In command on the court and cracking jokes afterward, Roger Federer advanced to the Australian Open final with a 6-2, 6-3, 6-2 victory against Jo-Wilfried Tsonga on Friday in a nearly flawless performance.
Federer, seeking his fourth Australian title, reached his 22nd Grand Slam final. The top-ranked Swiss made a tearful exit from last year's final when he lost to Rafael Nadal.
This time, the man between Federer and another title Sunday will be Andy Murray, whose motivation has been fueled by a 74-year drought for British men in Grand Slam singles. He's playing in his second final, having lost to Federer at the 2008 U.S. Open.
Earlier, Serena and Venus Williams won their fourth Australian Open doubles title, beating Cara Black and Liezel Huber 6-4, 6-3.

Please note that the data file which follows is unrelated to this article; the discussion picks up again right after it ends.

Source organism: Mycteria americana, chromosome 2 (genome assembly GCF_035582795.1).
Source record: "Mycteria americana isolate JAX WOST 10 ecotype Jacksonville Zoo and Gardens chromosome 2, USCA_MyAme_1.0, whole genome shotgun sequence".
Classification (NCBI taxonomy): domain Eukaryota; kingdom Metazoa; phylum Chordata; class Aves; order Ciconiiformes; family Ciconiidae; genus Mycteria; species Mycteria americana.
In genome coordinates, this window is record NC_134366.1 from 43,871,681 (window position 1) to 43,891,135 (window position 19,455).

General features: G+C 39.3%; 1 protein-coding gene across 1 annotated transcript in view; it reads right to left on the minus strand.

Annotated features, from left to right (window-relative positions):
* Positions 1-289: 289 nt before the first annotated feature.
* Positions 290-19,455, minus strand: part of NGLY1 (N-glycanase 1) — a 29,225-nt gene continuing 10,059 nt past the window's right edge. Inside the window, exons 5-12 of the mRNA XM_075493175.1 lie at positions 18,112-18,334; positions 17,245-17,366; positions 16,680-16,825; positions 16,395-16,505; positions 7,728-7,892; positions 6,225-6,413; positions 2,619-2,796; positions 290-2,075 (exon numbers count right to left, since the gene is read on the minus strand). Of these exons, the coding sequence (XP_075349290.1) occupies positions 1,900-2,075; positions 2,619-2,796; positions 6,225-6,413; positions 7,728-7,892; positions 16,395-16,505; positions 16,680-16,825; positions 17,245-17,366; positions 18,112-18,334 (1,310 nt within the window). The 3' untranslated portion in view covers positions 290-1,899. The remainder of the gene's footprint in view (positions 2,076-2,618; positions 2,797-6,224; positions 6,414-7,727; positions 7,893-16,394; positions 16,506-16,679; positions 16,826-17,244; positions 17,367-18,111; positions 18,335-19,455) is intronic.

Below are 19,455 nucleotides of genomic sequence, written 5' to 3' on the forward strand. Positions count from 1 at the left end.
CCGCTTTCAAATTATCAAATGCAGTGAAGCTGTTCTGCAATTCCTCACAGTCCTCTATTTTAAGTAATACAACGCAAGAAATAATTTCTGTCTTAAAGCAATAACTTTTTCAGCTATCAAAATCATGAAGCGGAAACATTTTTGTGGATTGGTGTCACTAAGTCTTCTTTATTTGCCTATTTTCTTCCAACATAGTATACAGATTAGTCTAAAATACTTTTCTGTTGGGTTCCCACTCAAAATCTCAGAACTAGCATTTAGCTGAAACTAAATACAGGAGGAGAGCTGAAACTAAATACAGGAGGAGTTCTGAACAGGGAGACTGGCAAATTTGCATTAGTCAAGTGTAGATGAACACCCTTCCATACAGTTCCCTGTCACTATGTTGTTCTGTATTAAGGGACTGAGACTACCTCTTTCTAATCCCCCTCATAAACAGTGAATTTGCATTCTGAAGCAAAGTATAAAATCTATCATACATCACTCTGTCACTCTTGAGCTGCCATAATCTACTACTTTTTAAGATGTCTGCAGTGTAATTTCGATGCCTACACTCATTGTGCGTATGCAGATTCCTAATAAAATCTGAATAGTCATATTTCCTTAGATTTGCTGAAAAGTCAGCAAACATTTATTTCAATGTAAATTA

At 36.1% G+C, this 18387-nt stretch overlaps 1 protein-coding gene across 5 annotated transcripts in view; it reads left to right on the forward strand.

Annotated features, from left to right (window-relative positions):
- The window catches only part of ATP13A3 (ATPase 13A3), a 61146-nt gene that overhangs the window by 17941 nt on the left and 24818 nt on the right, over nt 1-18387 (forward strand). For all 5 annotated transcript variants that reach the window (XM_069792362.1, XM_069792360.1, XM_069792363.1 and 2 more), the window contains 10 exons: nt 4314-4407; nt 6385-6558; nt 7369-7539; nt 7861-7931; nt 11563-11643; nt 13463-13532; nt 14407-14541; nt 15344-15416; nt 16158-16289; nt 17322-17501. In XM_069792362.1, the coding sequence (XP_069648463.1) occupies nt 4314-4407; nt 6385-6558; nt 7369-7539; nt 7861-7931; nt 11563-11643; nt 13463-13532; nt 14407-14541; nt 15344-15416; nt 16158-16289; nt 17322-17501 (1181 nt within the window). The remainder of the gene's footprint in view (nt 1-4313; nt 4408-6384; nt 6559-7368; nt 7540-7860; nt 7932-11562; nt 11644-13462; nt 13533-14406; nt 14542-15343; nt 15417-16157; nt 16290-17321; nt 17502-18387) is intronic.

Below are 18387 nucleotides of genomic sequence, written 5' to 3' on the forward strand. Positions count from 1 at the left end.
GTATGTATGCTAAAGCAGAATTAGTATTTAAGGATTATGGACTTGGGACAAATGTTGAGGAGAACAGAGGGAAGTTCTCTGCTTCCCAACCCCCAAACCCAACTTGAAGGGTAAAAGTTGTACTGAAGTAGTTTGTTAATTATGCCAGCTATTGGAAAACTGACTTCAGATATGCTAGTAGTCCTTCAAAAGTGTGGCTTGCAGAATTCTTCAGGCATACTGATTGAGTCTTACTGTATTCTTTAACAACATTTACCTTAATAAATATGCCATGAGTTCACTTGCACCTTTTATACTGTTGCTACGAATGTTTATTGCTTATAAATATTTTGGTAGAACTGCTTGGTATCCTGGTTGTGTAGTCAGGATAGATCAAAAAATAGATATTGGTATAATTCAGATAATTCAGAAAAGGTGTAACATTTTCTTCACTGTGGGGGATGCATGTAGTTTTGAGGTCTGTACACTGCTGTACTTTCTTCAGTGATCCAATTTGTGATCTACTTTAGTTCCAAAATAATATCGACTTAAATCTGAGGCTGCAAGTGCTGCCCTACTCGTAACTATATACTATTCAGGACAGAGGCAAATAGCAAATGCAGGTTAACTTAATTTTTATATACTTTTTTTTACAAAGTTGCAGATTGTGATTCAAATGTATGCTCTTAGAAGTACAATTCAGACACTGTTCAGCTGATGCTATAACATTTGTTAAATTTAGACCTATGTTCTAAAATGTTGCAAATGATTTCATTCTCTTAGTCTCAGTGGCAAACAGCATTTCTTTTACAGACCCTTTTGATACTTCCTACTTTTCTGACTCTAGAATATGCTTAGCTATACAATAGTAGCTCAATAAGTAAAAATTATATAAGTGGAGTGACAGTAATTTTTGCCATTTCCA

Murray defeated Marin Cilic in the semifinals after ousting Nadal in the quarters. Now, the Scot has raised big hopes back home with the prospect of becoming the first British man since Fred Perry in 1936 to win a major.
"I know he'd like to win the first for British tennis since what is it, 150,000 years?" Federer said to the crowd amid much laughter. "The poor guy who has to go through those moments over and over again."
Federer has won a record 15 Grand Slam singles titles and is in an altogether different position than his opponent.
"I don't feel like the pressure's really on me having to do it again because I did it before," he said later. "I think he really needs it more than I do. So I think the pressure's big on him. We'll see how he's going to handle it. It's not going to be easy for him, that's for sure."
Federer reached his 18th final in the past 19 Grand Slam events by overpowering the 2008 Australian Open finalist. His semifinal loss to Novak Djokovic two years ago is the only break in the finals sequence.